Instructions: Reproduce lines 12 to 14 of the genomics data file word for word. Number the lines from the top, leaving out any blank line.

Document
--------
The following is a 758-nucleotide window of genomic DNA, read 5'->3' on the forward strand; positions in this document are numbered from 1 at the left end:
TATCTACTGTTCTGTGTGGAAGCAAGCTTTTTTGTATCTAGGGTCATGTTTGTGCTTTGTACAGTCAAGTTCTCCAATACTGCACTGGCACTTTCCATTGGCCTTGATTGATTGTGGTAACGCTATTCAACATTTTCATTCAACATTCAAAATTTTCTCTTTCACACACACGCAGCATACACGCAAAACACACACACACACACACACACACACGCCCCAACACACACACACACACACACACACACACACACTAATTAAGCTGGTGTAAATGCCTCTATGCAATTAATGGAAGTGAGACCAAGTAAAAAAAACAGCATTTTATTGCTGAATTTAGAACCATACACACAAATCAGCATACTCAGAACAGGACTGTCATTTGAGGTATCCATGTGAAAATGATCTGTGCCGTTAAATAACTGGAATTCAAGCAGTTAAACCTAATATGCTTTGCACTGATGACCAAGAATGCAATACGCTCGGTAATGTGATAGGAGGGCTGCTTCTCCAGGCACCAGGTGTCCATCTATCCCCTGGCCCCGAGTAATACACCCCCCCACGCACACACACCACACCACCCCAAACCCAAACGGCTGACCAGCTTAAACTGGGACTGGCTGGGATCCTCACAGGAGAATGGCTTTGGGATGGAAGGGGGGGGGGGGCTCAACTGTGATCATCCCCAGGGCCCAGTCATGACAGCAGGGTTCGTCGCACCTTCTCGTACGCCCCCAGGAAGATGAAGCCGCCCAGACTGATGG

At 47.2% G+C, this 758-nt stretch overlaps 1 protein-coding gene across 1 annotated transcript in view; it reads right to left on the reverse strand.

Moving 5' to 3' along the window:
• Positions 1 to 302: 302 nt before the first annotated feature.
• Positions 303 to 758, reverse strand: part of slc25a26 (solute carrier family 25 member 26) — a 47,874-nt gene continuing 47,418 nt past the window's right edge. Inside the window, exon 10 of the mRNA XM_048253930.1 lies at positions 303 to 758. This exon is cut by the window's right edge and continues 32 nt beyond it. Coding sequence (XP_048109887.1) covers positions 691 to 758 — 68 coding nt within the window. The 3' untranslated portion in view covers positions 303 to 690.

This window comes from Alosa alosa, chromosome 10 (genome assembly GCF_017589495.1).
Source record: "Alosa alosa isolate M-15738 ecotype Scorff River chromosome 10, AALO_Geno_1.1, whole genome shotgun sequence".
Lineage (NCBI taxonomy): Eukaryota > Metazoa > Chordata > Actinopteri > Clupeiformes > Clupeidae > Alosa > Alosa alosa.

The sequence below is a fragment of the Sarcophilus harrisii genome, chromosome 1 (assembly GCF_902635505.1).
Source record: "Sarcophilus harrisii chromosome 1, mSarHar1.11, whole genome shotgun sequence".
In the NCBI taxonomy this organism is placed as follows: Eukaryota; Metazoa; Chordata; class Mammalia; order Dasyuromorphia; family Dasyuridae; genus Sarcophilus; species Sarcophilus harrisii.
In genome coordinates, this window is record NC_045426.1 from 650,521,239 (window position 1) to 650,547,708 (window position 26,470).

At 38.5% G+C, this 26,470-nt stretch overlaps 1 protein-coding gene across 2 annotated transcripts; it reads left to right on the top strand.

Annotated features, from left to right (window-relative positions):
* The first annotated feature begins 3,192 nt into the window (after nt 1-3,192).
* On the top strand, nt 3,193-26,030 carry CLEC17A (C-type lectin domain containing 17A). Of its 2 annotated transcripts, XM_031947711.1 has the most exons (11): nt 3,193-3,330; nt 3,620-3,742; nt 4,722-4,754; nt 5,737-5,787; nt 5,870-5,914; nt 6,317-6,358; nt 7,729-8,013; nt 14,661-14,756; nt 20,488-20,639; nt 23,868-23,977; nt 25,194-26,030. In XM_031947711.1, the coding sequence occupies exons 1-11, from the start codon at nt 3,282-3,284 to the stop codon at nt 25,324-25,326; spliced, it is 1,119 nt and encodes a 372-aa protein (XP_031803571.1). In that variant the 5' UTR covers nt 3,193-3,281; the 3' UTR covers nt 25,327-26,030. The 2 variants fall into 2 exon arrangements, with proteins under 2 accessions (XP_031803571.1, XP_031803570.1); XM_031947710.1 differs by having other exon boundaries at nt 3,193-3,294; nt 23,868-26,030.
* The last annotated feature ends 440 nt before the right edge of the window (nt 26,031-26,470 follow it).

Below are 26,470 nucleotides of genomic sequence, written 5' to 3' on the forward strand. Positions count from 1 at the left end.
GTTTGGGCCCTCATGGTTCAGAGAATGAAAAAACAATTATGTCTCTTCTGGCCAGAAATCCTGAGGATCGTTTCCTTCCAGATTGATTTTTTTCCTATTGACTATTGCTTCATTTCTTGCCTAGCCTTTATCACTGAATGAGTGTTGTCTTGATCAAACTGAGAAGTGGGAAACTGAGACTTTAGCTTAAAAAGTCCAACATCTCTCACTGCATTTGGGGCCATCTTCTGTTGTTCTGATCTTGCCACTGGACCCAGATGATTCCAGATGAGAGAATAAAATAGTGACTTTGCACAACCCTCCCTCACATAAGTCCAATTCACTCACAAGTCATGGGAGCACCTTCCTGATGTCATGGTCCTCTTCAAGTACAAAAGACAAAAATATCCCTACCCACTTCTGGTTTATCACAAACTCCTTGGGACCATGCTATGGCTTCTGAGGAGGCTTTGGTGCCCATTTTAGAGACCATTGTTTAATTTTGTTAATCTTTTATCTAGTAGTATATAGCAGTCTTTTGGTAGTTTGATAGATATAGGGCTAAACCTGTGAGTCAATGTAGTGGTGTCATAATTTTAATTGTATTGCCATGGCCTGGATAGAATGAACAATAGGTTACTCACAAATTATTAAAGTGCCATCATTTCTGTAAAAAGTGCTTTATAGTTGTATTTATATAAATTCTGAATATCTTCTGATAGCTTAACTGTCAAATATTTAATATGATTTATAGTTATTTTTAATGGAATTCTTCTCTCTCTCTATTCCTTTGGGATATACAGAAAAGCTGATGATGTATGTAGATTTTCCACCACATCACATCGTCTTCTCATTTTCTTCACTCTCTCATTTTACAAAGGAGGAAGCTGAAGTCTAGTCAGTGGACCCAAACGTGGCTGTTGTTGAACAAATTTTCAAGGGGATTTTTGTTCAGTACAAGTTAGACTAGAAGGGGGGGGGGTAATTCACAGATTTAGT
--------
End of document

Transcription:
In the NCBI taxonomy this organism is placed as follows: Eukaryota; Metazoa; Chordata; class Mammalia; order Dasyuromorphia; family Dasyuridae; genus Sarcophilus; species Sarcophilus harrisii.
In genome coordinates, this window is record NC_045426.1 from 650,521,239 (window position 1) to 650,547,708 (window position 26,470).

At 38.5% G+C, this 26,470-nt stretch overlaps 1 protein-coding gene across 2 annotated transcripts; it reads left to right on the top strand.